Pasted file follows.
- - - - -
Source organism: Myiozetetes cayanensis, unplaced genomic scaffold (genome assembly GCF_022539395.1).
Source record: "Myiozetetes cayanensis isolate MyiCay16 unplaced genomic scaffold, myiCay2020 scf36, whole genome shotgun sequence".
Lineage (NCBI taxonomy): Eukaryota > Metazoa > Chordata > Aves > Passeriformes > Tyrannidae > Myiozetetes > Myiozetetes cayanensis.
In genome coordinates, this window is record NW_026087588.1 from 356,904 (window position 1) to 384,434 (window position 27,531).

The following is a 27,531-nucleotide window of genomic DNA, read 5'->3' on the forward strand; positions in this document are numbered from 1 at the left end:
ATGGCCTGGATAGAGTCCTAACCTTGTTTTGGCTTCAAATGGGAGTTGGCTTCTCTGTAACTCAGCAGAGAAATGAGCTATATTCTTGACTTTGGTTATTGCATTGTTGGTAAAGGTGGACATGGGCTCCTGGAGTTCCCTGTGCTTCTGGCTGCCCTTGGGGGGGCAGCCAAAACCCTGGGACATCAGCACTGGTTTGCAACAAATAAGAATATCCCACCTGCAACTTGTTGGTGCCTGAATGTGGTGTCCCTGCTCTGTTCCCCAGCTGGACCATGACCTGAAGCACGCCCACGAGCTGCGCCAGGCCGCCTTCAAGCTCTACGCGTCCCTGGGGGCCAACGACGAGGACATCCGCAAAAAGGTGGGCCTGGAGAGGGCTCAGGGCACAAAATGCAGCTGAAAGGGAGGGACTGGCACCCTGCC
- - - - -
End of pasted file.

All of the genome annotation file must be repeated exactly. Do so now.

Source organism: Myiozetetes cayanensis, unplaced genomic scaffold (genome assembly GCF_022539395.1).
Source record: "Myiozetetes cayanensis isolate MyiCay16 unplaced genomic scaffold, myiCay2020 scf36, whole genome shotgun sequence".
Lineage (NCBI taxonomy): Eukaryota > Metazoa > Chordata > Aves > Passeriformes > Tyrannidae > Myiozetetes > Myiozetetes cayanensis.
In genome coordinates, this window is record NW_026087588.1 from 356,904 (window position 1) to 384,434 (window position 27,531).

The following is a 27,531-nucleotide window of genomic DNA, read 5'->3' on the forward strand; positions in this document are numbered from 1 at the left end:
ATGGCCTGGATAGAGTCCTAACCTTGTTTTGGCTTCAAATGGGAGTTGGCTTCTCTGTAACTCAGCAGAGAAATGAGCTATATTCTTGACTTTGGTTATTGCATTGTTGGTAAAGGTGGACATGGGCTCCTGGAGTTCCCTGTGCTTCTGGCTGCCCTTGGGGGGGCAGCCAAAACCCTGGGACATCAGCACTGGTTTGCAACAAATAAGAATATCCCACCTGCAACTTGTTGGTGCCTGAATGTGGTGTCCCTGCTCTGTTCCCCAGCTGGACCATGACCTGAAGCACGCCCACGAGCTGCGCCAGGCCGCCTTCAAGCTCTACGCGTCCCTGGGGGCCAACGACGAGGACATCCGCAAAAAGGTGGGCCTGGAGAGGGCTCAGGGCACAAAATGCAGCTGAAAGGGAGGGACTGGCACCCTGCC